Good point. It would be difficult, though, to have a "wrap around" bog as there are 3 large submerged pots with lilies around the perimeter. Also I have a big tent netting covering the pond ('cuz hawks love fish and I have seen them snatch them before), I figure it will be easier to have an outside bog. And I wouldn't have to crouch under the netting (which is raised 2 feet by 2x2 posts sitting on concrete blocks) to maintain the bog, trim plants, etc.

So we are saying, 6' x 2' rectangular outside bog, 2" cobbles layer on bottom, then 12" of pea gravel. Where would be the spout? Below the top of the pea gravel layer? Or have a spillway right at the top of the gravel layer (and below the 6" of extra wall height)?
 

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Good point. It would be difficult, though, to have a "wrap around" bog as there are 3 large submerged pots with lilies around the perimeter. Also I have a big tent netting covering the pond ('cuz hawks love fish and I have seen them snatch them before), I figure it will be easier to have an outside bog. And I wouldn't have to crouch under the netting (which is raised 2 feet by 2x2 posts sitting on concrete blocks) to maintain the bog, trim plants, etc.

So we are saying, 6' x 2' rectangular outside bog, 2" cobbles layer on bottom, then 12" of pea gravel. Where would be the spout? Below the top of the pea gravel layer? Or have a spillway right at the top of the gravel layer (and below the 6" of extra wall height)?
what I'm hinting at is you can make this a deep bog and gain volume. For instance, I have 12" of 8" round stone followed by 12" of 2" cobble, then I have 12" of pea gravel. You could do similar. This helps get you more bogging real estate.

The spillway should be the top of your pea gravel so the water has to travel all the way up, maximizing efficiency. Many of us have made a waterfall weir so we get some visual out of this but you can make your outlet piping/plumbing if you want to. And yes, keep 6" of liner+wall above your bog surface water height, in case you get some clogging and rising of bog water.

And yeah, I'd do the same with keeping it outside the pond and making it easy to thin plants; a bog is pretty maintenance free.
 
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I added a submerged DIY filter in March this year. Pond is still greenish...

DIY filter has the following layers:
- water enters at the top of a submerged trash can
- high loft Poly-Fill (5 layers)
- sponges
- lava rock
- pump at bottom of trash can sucks water and brings water back up through PVC pipe, filtered water exits through the 2 outlets
- at current pump setting, about 500 gallons per hour

Pond specs:
- 11 feet long by 6 feet wide by 2 feet deep
- about 990 gallons when full
- the pond didn't have a pump for years and has accumulated a lot of goop at the bottom
- about 25 small goldfish (3-4 inch long)
- plants: water lilies, horse tail, smooth water hyssop, parrot feathers, marsh marigold

Any suggestion on next steps?
Simple.. you got too many fish. It means you need a bog.

The above posts suggest that you are going to make one. I’m proud of you finally catching on to the importance. Changing a filter once a month? Not if you have a bog.
 
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The above posts suggest that you are going to make one. I’m proud of you finally catching on to the importance. Changing a filter once a month? Not if you have a bog.

Once a month quick cleaning doesn't bother me too much, but the pea soup and being unable to see more than 4 inches deep does...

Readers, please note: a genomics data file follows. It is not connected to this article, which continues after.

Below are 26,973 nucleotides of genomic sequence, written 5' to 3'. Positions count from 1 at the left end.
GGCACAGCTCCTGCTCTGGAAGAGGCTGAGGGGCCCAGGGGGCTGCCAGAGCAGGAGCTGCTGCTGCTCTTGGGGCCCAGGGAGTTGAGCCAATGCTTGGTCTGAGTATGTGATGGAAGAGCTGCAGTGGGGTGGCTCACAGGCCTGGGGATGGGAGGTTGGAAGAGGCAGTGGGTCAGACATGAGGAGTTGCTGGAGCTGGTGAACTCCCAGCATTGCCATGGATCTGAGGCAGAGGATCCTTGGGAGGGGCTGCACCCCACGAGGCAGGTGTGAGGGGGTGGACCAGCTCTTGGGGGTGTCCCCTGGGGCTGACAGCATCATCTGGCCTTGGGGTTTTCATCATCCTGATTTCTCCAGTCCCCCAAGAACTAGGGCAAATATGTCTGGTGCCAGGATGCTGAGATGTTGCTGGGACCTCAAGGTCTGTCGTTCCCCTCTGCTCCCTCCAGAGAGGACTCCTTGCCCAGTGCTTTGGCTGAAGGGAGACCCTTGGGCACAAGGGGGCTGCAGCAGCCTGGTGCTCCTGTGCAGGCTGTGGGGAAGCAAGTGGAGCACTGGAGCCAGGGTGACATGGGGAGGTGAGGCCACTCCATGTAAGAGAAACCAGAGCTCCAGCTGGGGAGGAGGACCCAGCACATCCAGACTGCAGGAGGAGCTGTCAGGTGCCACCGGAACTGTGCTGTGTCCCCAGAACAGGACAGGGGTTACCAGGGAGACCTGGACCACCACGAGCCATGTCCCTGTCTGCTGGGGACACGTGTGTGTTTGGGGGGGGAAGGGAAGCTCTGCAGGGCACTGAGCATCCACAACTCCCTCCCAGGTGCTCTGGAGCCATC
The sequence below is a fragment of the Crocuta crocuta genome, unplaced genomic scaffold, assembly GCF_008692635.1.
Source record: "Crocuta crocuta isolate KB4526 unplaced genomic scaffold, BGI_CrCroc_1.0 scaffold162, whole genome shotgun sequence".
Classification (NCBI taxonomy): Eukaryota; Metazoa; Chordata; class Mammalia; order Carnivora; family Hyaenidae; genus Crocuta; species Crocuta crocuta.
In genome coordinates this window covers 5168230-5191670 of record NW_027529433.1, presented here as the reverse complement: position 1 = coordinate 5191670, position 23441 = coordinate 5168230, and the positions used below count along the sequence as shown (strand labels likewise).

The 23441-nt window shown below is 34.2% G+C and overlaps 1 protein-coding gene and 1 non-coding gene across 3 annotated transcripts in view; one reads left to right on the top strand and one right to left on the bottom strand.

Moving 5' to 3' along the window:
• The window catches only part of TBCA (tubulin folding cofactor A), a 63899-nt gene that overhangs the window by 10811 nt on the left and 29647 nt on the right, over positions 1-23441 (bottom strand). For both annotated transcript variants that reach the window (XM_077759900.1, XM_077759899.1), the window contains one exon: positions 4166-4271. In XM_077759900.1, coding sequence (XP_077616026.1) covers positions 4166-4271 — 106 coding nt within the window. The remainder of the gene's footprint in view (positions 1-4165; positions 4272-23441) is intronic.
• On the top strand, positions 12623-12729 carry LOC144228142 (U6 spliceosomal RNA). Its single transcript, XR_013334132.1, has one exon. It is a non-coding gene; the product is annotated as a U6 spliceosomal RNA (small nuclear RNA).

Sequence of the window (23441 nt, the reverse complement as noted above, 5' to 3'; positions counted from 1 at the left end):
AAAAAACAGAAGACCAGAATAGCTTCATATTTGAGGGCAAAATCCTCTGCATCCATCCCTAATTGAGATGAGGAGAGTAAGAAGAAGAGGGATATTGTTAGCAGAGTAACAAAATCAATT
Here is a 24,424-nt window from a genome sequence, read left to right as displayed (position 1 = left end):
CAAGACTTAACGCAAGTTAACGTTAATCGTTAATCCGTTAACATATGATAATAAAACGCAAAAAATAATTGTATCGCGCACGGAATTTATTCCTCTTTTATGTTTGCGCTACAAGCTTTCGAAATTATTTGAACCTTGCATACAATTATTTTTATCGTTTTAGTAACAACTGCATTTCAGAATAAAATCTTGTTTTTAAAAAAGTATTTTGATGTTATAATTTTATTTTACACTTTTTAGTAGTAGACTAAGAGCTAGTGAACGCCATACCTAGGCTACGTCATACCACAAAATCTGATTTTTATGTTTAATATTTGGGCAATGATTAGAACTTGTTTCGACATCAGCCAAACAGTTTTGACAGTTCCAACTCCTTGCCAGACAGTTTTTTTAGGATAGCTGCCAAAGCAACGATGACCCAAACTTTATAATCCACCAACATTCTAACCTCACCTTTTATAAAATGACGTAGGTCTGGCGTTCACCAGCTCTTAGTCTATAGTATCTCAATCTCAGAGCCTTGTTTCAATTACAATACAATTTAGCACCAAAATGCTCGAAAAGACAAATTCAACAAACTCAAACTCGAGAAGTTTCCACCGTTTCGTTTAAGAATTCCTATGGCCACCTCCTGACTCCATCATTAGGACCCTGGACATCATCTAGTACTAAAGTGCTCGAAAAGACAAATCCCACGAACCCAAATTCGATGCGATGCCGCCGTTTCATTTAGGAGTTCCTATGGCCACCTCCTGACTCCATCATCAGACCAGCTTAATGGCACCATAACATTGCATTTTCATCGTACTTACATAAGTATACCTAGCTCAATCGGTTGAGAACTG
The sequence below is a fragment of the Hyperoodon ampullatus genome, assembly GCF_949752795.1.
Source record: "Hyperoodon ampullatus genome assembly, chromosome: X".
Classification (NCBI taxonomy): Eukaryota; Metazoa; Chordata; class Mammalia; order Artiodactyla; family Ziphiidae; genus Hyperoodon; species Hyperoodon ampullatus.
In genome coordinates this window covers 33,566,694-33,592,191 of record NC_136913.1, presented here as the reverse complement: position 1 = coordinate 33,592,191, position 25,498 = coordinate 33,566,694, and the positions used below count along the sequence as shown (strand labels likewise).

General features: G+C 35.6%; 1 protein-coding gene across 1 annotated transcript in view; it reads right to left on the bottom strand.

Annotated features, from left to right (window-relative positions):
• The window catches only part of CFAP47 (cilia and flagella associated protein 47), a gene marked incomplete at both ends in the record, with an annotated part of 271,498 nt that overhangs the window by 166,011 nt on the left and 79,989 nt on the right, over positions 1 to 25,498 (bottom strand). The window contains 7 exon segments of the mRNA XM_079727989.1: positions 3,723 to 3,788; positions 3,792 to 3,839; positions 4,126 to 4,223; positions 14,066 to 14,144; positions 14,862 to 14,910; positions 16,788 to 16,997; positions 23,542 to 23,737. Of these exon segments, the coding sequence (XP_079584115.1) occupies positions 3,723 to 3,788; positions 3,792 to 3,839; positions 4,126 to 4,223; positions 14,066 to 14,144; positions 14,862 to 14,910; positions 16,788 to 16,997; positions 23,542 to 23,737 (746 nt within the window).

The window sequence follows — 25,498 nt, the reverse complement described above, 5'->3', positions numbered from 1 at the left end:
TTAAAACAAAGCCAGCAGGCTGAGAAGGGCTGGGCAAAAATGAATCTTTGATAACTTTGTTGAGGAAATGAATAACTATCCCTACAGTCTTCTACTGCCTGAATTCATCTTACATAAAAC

Still at the design phase and dreaming of clear (or at least clearer) water so I can enjoy my upside down tank feature even more :cool: Will cleaner water result in faster growing fish? They (goldfish, shubunkin, comet) are growing slowly.
 
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brokensword

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Once a month quick cleaning doesn't bother me too much, but the pea soup and being unable to see more than 4 inches deep does...

Still at the design phase and dreaming of clear (or at least clearer) water so I can enjoy my upside down tank feature even more :cool: Will cleaner water result in faster growing fish? They (goldfish, shubunkin, comet) are growing slowly.
the fish don't mind the free-floating algae and no, neither clearer water nor green will affect growth as long as the algae is taking care of the over-abundance of nutrients in the water column. It's us ponders that want clear water. In Japan, they grow their fish in mud ponds; you can use your imagination re viewing ability and you'll be close!

Goldfish don't grow as fast as koi, which is a good thing for most ponders as it helps keep the bioload growth at a slower rate, giving you time to address issues. With koi, it can happen a lot faster and overwhelm many newbies. I found most of my goldfish take their time growing; I have most in the 8" area and that's after 7-8 years. Too, if you feed a lot, that helps them grow faster but it also could be contributing to the excess algae growth. I only feed once a day, a handful at a time until everyone has some.

I don't know if this was addressed yet, but do you have a decent amount of debris on the pond bottom? If so, I'd take a net and SLOWLY get it all out. It will help keep the algae down, too.
 
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do you have a decent amount of debris on the pond bottom?
A LOT of debris. The bottom has accumulated sludge for years :cautious:

I need to do more raking for sure (without catching the salamanders that may live on the bottom - I know there are at least 2 baby salamanders in the pond, possibly more).
 
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Here is my revised idea, outside bog, resting close to the wall, about 6' - 8' long by 2'. Spillway would need to be extended a bit so I still have some room to crawl around for maintenance. Planting area would be outside netting.

TBD what to build the box from. Most likely wood frame with pond liner.

Pond Bog Setup.jpg
 

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Here is my revised idea, outside bog, resting close to the wall, about 6' - 8' long by 2'. Spillway would need to be extended a bit so I still have some room to crawl around for maintenance. Planting area would be outside netting.